Pakistan’s launch capability started when a batch of Pakistani scientists trained by the National Aeronautics and Space Administration (NASA) became involved in building sounding rockets.11 Pakistan was able to launch the meteorological rocket Rahbar-I within one year of its inception and became the 10th country in the world and 3d in Asia to attain such a capability.12 The two-stage rocket, Rahbar-I, was sent 130 kilometers in the atmosphere carrying 80 pounds of payload.13 After a month, Rahbar-II was also successfully launched. The data received from these rockets enabled scientists to gather information on wind shear, cloud formation, cyclones, and weather formations over the Arabian Sea and, by 1972, Pakistan had carried out 45 rocket launches.14

As compared to launch capability, Pakistan’s journey in the field of satellite technology started quite late. SUPARCO first built a small radio satellite, named Badr-1, in the late 1980s with the help of the Pakistan Amateur Radio Society.15 Since the satellite was planned to be launched from the Challenger (OV-099) space shuttle, the launch was delayed due to the explosion.16 Badr-1 was finally launched into low Earth orbit by a Chinese launcher in July 1990. It weighed 52 kilograms and was inserted into a 205 kilometer orbit.17 Although Badr-1 could not complete its designed lifespan of six months due to technical malfunction, the voice and data communications from the satellite were successful. SUPARCO could not maintain pace with further developments of the second satellite due to the economic sanctions of the 1990s.18

Badr-II was launched in December 2001, from Kazakhstan, on a Russian launcher. It weighed 68 kilograms and was inserted 1,050 kilometers above the Earth into orbit.19 The progressive improvement in Badr-I and II enabled scientists to develop basic expertise in the field of satellite making. Then in 2003, Paksat-I was relocated to an orbit over Pakistan.20 Paksat-I was a third-hand communication satellite originally bought by Indonesia. Later, it was sold to Turkey and, in 2002, it was hurriedly purchased by Pakistan to occupy its only slot in space.21

Out of 360 space slots allocated by the International Telecommunication Union (ITU), 320 slots are already in use by various countries. ITU allotted five slots to Pakistan in 1984, but Pakistan failed to launch any satellites until 1995.22 That year, Pakistan was granted an extension; however, Pakistan again failed to meet the deadline and lost four of its space slots.23 However, Pakistan managed to protect its last slot by relocating the Turkish satellite and renaming it Paksat-I, with fairly successful progress.24 Since becoming operational in January 2006, it has grown its customer base in the fields of broadcasting, communication, and internet use throughout the Middle East, Africa, South Asia, and Europe.25

A review of the developmental period reveals that during the initial years, Pakistan remained committed to developing launch capability. However, after a lull period of almost 10 years, the focus shifted toward developing satellite capability during the 1980s and 1990s. This disorganized development strategy delayed satellite development by 20 years. Moreover, the rocket capability did not result in any progress in the flight of satellite launch vehicles.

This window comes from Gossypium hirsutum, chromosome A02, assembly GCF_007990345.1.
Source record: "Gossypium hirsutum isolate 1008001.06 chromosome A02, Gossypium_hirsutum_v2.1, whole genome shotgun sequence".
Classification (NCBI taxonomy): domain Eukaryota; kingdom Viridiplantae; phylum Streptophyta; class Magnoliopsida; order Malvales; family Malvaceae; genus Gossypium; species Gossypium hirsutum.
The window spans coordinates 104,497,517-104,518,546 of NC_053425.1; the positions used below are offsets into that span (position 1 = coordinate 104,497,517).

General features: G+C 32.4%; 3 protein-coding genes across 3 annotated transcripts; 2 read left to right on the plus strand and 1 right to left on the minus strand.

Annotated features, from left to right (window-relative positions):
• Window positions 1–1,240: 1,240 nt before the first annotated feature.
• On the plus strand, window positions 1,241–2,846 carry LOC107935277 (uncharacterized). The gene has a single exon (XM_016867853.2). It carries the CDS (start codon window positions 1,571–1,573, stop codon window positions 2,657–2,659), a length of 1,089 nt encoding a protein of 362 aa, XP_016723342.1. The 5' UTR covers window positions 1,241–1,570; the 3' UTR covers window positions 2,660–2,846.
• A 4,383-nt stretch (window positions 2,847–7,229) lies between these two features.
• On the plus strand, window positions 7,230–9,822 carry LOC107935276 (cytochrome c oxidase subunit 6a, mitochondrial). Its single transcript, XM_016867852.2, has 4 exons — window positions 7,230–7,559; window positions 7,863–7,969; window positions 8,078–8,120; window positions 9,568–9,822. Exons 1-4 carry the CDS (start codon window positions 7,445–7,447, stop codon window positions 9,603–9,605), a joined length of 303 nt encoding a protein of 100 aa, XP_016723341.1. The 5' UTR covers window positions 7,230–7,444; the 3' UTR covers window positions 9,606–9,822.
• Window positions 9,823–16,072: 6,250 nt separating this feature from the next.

Pakistan’s Present in-Space Technology

The present capability of Pakistan mainly consists of Paksat-1 and several application programs based on data from foreign satellites.26 Paksat-1 is a communication satellite, which was relocated into Pakistan orbit in the year 2003 and became operational in 2006. It is being used for broadcasting, internet, and telecommunication purposes, extending coverage to South Asia, South East Asia, and parts of Europe.

In the sphere of remote sensing or Earth observation, Pakistan does not have any satellites of its own and remains dependent on foreign satellites.27 However, a data processing infrastructure has been established to exploit Earth observation data received by foreign satellites.28 Data is received from the acquisition zone of a satellite ground station and later it is processed for the application that it is being used.


National Satellite Development Program

After the last restructuring of SUPARCO under the Strategic Plans Division (SPD), renewed efforts have sought to revitalize the program to achieve self-reliance in the field of design and development of the satellite. The government of Pakistan approved the National Strategic Development Plan (NSDP) in the year 2003 to develop one communication satellite, two remote sensing satellites, and human resource development programs.

To replace Paksat-1, SUPARCO designed a prototype of a communication satellite, Paksat-1R. This project was completed in 2005. As a next step, SUPARCO was in the process of developing a small-scale engineering qualification model (EQM), a non-fly-worthy model, before building the actual satellite Paksat-1R.29 Paksat-1R was launched in 2011, built for a lifespan of 15 years and can carry 1,000 kilograms of payload. It provides coverage to the entirety of Central Asia, the Middle East, South Asia, and parts of Africa and Europe.

Pakistan launched its first indigenous remote sensing satellite system (RSSS) in 2014.30 The satellite had been designed for a lifespan of five to seven years and a revisit time of two to four days. Certain subsystems of prototype RSSS-1 have also been developed including a high-resolution camera, onboard computers, and satellite propulsion subsystems. After the success of the Badr series of experimental satellites, Badr-1 and 2, Pakistan launched a high-resolution remote sensing satellite system (RSSS) for satellite imagery.31 The Badr family of satellites were all low Earth observational satellites that can take low-resolution, low-quality images of the Earth. Badr-II carried Earth imaging payload on an experimental basis, which was a success.32